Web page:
The riddle of Gobekli Tepe …


Sanlyurfa is a city in southeastern Turkey. In October 1994, while preparing his farm in the mountains of Gobekli Tepe, about 12 km from here, a farmer named Savak Yildiz saw a rock rising from the ground in a special way. Curious to know what it was, he turned the soil around and realized that it was the tip of a limestone rock that was going deeper. He approached the nearest archeological site to find out what unusual rock he had found on his farm. They commissioned Klaus Schmidt of the German Archaeological Institute in Istanbul to investigate. His team began excavating the area for further discoveries.

Surprising views awaited the researchers in later days. As they dug to greater depths, they were first greeted by a large T-shaped English word. When you dig to the bottom of the rock, there is a circular wall made of small stones around the rock. Inside the circle are two unusually large T-shaped boulders facing each other in limestone. Each of these stones is engraved with images of animals, birds, and small insects, as well as symbols that have yet to be interpreted. It is estimated that each of these T-shaped rocks weighs about 20 to 50 tons. Six such sites have been excavated over the past 25 years from the Gobekli Tepe hill.

Archaeologists estimate that a group of 50 men worked tirelessly to bring a T-shaped rock to the top of the hill from a nearby limestone mine. In addition, the carvings on each pillar would take many more hours. In that sense, it is estimated that it may take many years to complete the six structures now discovered. According to ground-penetrating radar, hundreds of such large pillars are still buried in the ground. This is about fifty times the cost of Stonehenge in England. So how many years of human labor could have been spent on this …?.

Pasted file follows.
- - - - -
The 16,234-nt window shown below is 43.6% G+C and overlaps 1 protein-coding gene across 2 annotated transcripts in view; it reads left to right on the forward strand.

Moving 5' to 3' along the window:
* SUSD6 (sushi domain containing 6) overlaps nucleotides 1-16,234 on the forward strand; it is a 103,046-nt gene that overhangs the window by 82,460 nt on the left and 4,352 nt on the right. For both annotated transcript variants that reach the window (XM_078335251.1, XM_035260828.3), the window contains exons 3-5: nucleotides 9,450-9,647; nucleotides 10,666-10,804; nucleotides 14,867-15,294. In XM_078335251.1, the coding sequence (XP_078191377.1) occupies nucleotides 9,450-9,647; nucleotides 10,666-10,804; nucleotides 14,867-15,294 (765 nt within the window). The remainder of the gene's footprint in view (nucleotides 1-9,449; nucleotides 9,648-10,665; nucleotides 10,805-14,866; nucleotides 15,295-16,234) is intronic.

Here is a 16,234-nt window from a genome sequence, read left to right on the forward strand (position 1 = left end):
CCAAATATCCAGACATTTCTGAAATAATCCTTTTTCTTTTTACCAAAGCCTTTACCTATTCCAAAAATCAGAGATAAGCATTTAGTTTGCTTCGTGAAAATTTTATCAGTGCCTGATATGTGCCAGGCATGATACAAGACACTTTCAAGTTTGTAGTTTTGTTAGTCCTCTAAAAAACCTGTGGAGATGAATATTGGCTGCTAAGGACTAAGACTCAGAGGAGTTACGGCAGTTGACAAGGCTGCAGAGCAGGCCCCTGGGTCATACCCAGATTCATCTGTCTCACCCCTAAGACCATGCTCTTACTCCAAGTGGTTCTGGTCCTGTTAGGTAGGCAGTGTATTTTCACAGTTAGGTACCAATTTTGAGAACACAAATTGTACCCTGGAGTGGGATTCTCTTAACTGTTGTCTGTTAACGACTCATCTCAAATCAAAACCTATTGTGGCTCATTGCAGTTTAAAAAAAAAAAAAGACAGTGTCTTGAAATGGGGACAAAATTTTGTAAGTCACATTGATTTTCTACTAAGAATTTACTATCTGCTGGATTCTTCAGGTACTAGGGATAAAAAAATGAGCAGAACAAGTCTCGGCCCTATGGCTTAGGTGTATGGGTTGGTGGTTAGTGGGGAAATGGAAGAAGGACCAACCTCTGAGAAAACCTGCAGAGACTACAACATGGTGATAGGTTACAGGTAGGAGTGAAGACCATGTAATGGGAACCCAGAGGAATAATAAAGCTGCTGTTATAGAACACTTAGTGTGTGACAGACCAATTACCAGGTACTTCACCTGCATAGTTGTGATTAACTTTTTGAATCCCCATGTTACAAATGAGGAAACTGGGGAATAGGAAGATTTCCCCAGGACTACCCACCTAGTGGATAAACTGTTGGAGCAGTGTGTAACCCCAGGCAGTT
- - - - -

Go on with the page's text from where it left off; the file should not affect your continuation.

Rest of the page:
The researchers’ next inquiry was into why primitive man had built such a vast structure. Researchers confirm that this was not a place where humans lived as a community. There are no man-made gardens or farms near it. Although it was initially thought to be a burial ground, no evidence of it has been found. All that was found were the bones of wild animals. Some experts claim that this may be the first temple of man, but no traces of it, no altar, or the remains of sacrificial animals have been found.

Giulio Magli, an archaeologist and astronomer from Milan, Italy, concluded that it was an ancient observatory. According to Julio Magli, who recreated the sky during the construction of Gobekli Tepe using computer simulation, Gobekli Tepe was the center for observing the star Sirius in the constellation Canis Major. He elaborates on this in the August 14, 2013 issue of New Scientist magazine.

That’s not what makes Gobeckley Tepe a mystery today. Researchers have been shocked by the results of carbon dating to determine the chronology of the Gobekli tepe, which dates back to 12,600 years ago, exactly 11,600 years ago. Gobekli Tepe was built thousands of years before the Play.

What is the riddle here …? What we learn in our textbooks today is that the Neolithic transformation that took place about five to six thousand years ago taught hunted man to cultivate and live together as a community. The modern conclusion is that religions, science and art developed during this period. So how can we believe that man made such a complex structure seven thousand years before the Neolithic Age? That is why we have to think that we have lost some important chapters from human history. It may have been a worldwide tragedy that destroyed those chapters forever. However, structures such as the Gobekli Tepe still remain here as relics.

On Thomas Chalaman